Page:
• improving the body’s ability to use insulin
  • bowel regularity
  • improving sleep

To use Epsom salt, simply add a cup to your bath and stir to dissolve.

Herbs

Herbs offer many beneficial properties like healing, soothing and reducing inflammation. I like to make a soothing herbal bath tea that I steep in several cups of hot water before adding to my bath.

Steeping herbs ahead of time helps to extract more of the beneficial properties and keeps you from leaving your bath with a bunch of leaves stuck to your skin.

Here are some of my favorite herbs to use in baths:

Lavender

Lavender is a calming herb that also soothes the skin. (Find organic dried lavender flowers here.)

Plantain

Plantain speeds the healing of scrapes and other wounds. It also helps to relieve skin inflammation. (Find organic plantain leaf here.)

Comfrey

Comfrey promotes fast healing and pain relief. Especially helpful for sore muscles, sprains and bones that need mending. (Find organic comfrey leaf here.)

Calendula

Calendula is an anti-septic and anti-inflammatory herb that soothes the skin and promotes healing. (Find organic calendula flowers here.)

Chamomile

Applied topically, chamomile can help ease the pain of inflammation and soothe irritated skin. (Find organic chamomile flowers here.)

Method for using herbs

To use herbs in baths, put ¼ cup in a muslin drawstring bag and steep in 6 cups of hot water for at least 5 minutes. Allow to cool (so you don’t burn yourself) and add to the bath. (As long as the drawstring is tightly secured, I add the bag of herbs along with the infused water.)

Don’t feel limited to using just one of these suggestions. I often add a few depending on my reasons for needing a bath. To make things easier, you can also mix up some herbal bath salts ahead of time using your favorite herbs, salts and essential oils.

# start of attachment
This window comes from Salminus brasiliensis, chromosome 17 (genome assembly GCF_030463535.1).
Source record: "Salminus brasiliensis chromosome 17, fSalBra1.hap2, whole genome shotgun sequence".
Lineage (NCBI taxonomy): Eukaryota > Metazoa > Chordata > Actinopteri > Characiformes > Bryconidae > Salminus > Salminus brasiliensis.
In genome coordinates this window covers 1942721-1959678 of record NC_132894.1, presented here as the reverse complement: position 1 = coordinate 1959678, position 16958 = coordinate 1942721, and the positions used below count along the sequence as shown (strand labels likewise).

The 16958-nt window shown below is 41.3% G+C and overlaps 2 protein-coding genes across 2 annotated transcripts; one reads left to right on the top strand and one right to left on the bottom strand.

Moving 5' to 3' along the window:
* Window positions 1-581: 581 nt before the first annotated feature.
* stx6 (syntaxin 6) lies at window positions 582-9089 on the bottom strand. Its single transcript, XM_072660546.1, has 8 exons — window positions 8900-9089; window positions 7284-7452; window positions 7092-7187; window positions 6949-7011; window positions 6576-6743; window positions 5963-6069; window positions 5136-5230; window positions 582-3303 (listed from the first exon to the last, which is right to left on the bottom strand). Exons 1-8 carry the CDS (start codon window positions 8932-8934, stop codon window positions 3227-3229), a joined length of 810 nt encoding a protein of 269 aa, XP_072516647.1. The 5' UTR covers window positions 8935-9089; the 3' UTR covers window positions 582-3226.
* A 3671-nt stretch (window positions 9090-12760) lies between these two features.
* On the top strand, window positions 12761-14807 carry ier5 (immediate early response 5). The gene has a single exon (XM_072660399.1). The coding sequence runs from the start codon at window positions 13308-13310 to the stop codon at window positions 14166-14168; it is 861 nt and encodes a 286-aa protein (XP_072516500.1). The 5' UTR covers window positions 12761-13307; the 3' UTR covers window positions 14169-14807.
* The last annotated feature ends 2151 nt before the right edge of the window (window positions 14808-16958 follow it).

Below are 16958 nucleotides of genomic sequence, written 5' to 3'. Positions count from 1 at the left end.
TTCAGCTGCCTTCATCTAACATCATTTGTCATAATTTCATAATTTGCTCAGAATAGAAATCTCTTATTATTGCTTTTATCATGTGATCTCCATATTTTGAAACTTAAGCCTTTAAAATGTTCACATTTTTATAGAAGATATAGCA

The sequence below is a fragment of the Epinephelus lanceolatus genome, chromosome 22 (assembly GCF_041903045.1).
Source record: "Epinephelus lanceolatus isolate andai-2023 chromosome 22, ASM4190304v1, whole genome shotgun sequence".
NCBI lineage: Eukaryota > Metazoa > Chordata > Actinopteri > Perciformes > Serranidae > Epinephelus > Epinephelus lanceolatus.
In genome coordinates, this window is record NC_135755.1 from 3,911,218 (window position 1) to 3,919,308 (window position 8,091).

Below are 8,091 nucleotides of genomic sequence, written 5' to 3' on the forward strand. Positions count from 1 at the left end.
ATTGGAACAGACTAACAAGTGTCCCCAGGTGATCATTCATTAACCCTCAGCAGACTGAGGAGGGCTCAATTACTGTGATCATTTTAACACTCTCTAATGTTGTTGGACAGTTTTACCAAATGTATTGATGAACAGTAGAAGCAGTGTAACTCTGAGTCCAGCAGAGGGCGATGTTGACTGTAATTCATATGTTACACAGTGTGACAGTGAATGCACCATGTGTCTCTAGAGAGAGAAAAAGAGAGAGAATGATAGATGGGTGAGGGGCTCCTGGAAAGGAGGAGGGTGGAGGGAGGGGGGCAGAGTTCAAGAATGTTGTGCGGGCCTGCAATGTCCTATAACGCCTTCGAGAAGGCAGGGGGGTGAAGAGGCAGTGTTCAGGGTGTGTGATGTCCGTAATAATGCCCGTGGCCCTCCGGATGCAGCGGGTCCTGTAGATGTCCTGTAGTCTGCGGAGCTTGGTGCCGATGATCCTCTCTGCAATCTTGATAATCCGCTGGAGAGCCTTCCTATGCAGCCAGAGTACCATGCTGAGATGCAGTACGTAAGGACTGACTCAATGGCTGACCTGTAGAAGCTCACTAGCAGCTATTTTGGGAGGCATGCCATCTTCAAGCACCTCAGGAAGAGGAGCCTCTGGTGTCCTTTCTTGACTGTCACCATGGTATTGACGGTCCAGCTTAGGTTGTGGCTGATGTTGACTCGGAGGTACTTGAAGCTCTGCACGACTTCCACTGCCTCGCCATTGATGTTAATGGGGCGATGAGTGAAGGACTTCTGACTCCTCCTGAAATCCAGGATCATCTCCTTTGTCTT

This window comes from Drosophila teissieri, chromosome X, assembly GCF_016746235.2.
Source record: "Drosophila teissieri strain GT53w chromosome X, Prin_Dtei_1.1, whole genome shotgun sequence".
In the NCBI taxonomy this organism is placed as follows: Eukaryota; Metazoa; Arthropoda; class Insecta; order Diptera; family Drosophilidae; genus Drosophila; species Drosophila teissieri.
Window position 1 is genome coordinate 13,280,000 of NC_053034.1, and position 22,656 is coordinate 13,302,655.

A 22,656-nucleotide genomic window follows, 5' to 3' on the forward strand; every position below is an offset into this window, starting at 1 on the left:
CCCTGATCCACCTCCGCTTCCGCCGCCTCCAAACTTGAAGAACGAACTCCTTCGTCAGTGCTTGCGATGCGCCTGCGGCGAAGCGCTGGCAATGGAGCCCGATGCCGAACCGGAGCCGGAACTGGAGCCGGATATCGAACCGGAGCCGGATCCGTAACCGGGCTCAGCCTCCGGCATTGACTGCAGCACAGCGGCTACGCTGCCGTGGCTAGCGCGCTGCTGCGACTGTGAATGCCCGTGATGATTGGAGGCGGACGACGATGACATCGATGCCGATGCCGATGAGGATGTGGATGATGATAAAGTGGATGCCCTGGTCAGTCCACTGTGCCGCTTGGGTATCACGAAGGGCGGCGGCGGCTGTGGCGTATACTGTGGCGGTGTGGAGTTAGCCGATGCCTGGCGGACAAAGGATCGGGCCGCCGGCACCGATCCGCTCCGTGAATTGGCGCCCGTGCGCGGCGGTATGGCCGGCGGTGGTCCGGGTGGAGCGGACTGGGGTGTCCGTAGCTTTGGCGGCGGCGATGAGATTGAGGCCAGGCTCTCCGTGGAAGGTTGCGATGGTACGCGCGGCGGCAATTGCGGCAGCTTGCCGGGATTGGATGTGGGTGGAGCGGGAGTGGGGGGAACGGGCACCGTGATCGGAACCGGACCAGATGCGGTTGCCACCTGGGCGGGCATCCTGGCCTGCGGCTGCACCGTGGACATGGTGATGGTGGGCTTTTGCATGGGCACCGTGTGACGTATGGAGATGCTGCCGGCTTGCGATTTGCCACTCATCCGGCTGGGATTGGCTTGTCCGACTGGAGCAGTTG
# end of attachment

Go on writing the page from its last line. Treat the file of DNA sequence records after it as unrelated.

What’s your favorite way to improve your baths?

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Comments

  1. Great ideas! I’ve started a new habit of taking a bath with bath salts–a mixture of epsom, magnesium flakes, and himalayan crystal. And I’ve been putting in lavender oil drops into the salt mixture too. Another thing I add, is my homemade calendula oil, which I made by steeping dried calendula in evoo for a couple of weeks. I’m an herbal tea fanatic, which made me perk up on your link for herbal tea baths, which led me to your site and a bunch of other great links there, thank you!

  2. Can I steep some herbal tea bags and add the liquid to my water in a Jacuzzi bath? I know there are few things to keep the pipes and berrings from getting messed up. I would love to use something that would help with skin soothing or detoxing that would also be safe for the Jacuzzi jets and pipes.

  3. I love taking baths with a bath salt mix of Epsom salts, essential oils, sea salt and baking soda. It’s quick and easy to sprinkle in the bath just before I jump in and relax! Highly recommended!

  4. Thanks for interesting story!
    But how to neutralize CHLORINE in the water ?
    Chlorine will kill all the nice oils…